The month of May is named for the pagan goddess Maia (https://en.wikipedia.org/wiki/Maia_(mythology))*, who was the mother of the Greek god Hermes (the Roman Mercury). Among other things, Hermes was the god of shepherds. When the Gentiles of the Roman Empire first converted to Christianity and began creating their own artwork, they used statues of Hermes Kriophoros (the “Ram-Bearer”) as a model for statues of Christ the Good Shepherd (https://en.wikipedia.org/wiki/Kriophoros).
I don’t mean to lead us down some syncretistic rabbit hole. However, there were some strains in Gentile religion that pointed to the coming of Christ. If the pagans celebrated May as the month of the mother of Hermes the Ram-Bearer, how much more should we celebrate it as the month of the mother of the Good Shepherd.
*Warning: there’s at least one immodest image on this Wikipedia page
Last month, I attended the Pontifical Mass at the Throne that His Excellency, the Most Rev. Robert C. Morlino, Bishop of Madison, offered on the Solemnity of St. Joseph. The feast was deferred to March 20 because the Lenten Sunday took precedence. You can see photos here (https://www.latinmassmadison.org/photos-from-pontifical-mass-for-st-joseph/).
What interested me most was the Lesson (aka Epistle) for the Mass. I expected something that referenced the Old Testament patriarch Joseph. Instead, the Lesson is borrowed from the Mass of a Holy Abbot (Os justi . . .). It’s from the Book of Ecclesiasticus, 45.1-6. This passage honors Moses. Upon consideration, it occurred to me that Moses is in many ways a quite fitting Old Testament type of St. Joseph. Continue reading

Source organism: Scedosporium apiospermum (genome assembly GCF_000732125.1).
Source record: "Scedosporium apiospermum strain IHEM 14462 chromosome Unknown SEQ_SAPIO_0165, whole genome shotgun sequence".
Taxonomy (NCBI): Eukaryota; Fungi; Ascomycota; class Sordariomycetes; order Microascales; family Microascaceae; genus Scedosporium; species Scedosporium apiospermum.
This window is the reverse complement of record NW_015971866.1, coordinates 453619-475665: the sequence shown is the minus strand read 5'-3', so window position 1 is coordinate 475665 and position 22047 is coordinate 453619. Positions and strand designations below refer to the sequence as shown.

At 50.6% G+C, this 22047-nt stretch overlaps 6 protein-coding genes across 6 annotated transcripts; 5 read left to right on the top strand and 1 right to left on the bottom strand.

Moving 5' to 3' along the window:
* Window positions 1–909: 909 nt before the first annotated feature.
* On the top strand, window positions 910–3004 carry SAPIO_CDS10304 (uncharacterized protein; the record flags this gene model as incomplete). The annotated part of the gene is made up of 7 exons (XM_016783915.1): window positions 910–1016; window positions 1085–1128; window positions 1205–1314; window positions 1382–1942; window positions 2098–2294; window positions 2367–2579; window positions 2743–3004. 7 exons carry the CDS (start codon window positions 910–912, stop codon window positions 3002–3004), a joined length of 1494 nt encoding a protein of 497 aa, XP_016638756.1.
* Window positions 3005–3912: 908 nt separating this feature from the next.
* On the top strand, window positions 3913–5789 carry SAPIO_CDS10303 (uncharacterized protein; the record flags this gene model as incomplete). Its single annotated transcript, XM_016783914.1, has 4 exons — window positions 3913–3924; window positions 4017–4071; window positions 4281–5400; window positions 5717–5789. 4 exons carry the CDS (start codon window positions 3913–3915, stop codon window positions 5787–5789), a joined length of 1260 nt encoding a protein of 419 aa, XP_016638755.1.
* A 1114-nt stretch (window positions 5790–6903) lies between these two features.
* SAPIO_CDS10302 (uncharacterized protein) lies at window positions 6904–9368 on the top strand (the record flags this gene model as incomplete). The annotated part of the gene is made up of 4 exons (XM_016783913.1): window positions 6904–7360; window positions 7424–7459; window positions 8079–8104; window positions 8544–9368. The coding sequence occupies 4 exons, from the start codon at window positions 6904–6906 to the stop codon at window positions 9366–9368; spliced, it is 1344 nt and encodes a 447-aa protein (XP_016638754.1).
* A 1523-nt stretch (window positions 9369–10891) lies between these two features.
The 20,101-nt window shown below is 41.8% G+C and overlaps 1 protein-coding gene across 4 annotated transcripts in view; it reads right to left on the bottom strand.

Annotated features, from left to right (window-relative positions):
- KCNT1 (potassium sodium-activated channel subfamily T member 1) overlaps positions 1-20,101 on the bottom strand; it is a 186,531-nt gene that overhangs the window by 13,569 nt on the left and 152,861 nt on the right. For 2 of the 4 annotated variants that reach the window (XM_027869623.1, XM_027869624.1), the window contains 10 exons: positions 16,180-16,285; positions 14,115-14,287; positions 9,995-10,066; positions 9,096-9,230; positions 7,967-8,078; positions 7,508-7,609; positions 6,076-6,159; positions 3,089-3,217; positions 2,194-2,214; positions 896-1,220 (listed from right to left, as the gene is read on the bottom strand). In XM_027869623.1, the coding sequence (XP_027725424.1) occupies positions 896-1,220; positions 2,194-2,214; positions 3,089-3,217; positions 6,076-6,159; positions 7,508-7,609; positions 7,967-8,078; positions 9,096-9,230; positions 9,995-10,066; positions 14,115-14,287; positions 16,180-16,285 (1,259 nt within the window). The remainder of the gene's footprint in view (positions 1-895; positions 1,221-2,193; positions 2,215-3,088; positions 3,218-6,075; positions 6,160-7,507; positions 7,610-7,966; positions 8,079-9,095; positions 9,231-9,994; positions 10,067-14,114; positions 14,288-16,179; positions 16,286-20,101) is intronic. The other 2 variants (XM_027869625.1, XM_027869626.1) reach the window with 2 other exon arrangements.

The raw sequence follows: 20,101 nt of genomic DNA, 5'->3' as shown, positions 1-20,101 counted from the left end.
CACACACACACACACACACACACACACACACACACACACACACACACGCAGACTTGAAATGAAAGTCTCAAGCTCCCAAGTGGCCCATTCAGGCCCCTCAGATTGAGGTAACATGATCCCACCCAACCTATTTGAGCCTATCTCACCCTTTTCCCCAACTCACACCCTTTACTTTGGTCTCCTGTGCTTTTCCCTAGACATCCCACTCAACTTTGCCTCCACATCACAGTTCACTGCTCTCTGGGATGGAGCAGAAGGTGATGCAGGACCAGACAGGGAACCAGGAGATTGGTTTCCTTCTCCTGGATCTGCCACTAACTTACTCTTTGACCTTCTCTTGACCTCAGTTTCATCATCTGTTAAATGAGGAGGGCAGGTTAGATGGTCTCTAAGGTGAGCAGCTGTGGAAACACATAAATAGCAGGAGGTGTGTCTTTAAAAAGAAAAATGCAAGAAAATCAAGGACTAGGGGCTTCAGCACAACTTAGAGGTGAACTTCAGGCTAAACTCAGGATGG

I have been working on an extended meditation on the role of St. Joseph in salvation history, particularly his role as archetype of the ordained priesthood placed over the Church, much as St. Joseph was place over the Holy Family, Our Lady being the archetype of the Church. It seemed sad to me that Our Lady was present at the Passion, but St. Joseph never witnessed Our Lord’s great triumph.* But St. Joseph, Patron of a Happy Death, had to die for Christ to fulfill his role. As long as St. Joseph lived, *he* was the Davidic king, not Our Lord. St. Joseph had to die for Christ to reign, much as all Christ’s followers must die to themselves in order for Christ to reign.
And St. Joseph witnessed the dress rehearsal for the Passion and Resurrection — the Finding of Our Lord in the Temple after three days. And again, in a sense St. Joseph was present at the Passion. Continue reading
Strange, how the seeds of doubt are sown. I read a blog post by someone who touts himself as a traditional Catholic. The author made an observation. Earlier in Church art, images of Our Lady always include Our Lord. Think of the icons of the East, where Our Lady typically holds the Christ Child. Think of Romanesque and Gothic statues of Our Lady seated, with the Christ Child on her lap. The author contrasted this artistic tradition with Neo-Gothic statues of the modern era, which often show Our Lady standing alone, her arms outstretched. This pose is often associated with Our Lady of Lourdes or Our Lady of Fatima.